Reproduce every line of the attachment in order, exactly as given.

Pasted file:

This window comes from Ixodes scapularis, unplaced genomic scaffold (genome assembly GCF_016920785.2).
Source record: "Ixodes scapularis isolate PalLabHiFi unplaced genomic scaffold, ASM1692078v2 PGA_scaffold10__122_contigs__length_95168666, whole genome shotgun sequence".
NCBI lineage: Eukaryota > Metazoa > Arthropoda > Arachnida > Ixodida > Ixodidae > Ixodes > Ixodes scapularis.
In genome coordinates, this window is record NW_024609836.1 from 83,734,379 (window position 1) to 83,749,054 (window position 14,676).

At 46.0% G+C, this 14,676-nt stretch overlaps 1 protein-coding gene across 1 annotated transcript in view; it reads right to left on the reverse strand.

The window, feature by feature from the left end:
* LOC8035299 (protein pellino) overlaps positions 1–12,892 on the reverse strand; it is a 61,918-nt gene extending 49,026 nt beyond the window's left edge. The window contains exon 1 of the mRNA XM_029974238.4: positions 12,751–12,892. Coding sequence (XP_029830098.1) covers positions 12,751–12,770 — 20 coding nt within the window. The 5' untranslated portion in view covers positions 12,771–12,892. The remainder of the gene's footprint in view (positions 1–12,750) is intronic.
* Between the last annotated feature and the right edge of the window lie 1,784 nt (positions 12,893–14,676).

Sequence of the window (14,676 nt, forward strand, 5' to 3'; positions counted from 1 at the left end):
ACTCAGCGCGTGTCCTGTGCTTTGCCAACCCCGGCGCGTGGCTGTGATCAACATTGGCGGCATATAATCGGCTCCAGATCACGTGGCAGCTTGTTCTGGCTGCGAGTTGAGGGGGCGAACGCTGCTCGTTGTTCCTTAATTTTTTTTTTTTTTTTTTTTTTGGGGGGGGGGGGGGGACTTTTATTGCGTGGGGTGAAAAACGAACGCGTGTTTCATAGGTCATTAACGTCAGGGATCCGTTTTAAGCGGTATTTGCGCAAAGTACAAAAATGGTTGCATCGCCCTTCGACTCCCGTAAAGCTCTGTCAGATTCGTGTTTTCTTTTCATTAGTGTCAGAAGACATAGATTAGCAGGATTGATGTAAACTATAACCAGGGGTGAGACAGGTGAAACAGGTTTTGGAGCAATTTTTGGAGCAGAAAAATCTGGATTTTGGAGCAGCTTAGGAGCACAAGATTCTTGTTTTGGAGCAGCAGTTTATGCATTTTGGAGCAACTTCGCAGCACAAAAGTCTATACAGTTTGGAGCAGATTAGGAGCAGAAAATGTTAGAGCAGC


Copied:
This window comes from Ixodes scapularis, unplaced genomic scaffold (genome assembly GCF_016920785.2).
Source record: "Ixodes scapularis isolate PalLabHiFi unplaced genomic scaffold, ASM1692078v2 PGA_scaffold10__122_contigs__length_95168666, whole genome shotgun sequence".
NCBI lineage: Eukaryota > Metazoa > Arthropoda > Arachnida > Ixodida > Ixodidae > Ixodes > Ixodes scapularis.
In genome coordinates, this window is record NW_024609836.1 from 83,734,379 (window position 1) to 83,749,054 (window position 14,676).

At 46.0% G+C, this 14,676-nt stretch overlaps 1 protein-coding gene across 1 annotated transcript in view; it reads right to left on the reverse strand.

The window, feature by feature from the left end:
* LOC8035299 (protein pellino) overlaps positions 1–12,892 on the reverse strand; it is a 61,918-nt gene extending 49,026 nt beyond the window's left edge. The window contains exon 1 of the mRNA XM_029974238.4: positions 12,751–12,892. Coding sequence (XP_029830098.1) covers positions 12,751–12,770 — 20 coding nt within the window. The 5' untranslated portion in view covers positions 12,771–12,892. The remainder of the gene's footprint in view (positions 1–12,750) is intronic.
* Between the last annotated feature and the right edge of the window lie 1,784 nt (positions 12,893–14,676).

Sequence of the window (14,676 nt, forward strand, 5' to 3'; positions counted from 1 at the left end):
ACTCAGCGCGTGTCCTGTGCTTTGCCAACCCCGGCGCGTGGCTGTGATCAACATTGGCGGCATATAATCGGCTCCAGATCACGTGGCAGCTTGTTCTGGCTGCGAGTTGAGGGGGCGAACGCTGCTCGTTGTTCCTTAATTTTTTTTTTTTTTTTTTTTTTGGGGGGGGGGGGGGGACTTTTATTGCGTGGGGTGAAAAACGAACGCGTGTTTCATAGGTCATTAACGTCAGGGATCCGTTTTAAGCGGTATTTGCGCAAAGTACAAAAATGGTTGCATCGCCCTTCGACTCCCGTAAAGCTCTGTCAGATTCGTGTTTTCTTTTCATTAGTGTCAGAAGACATAGATTAGCAGGATTGATGTAAACTATAACCAGGGGTGAGACAGGTGAAACAGGTTTTGGAGCAATTTTTGGAGCAGAAAAATCTGGATTTTGGAGCAGCTTAGGAGCACAAGATTCTTGTTTTGGAGCAGCAGTTTATGCATTTTGGAGCAACTTCGCAGCACAAAAGTCTATACAGTTTGGAGCAGATTAGGAGCAGAAAATGTTAGAGCAGC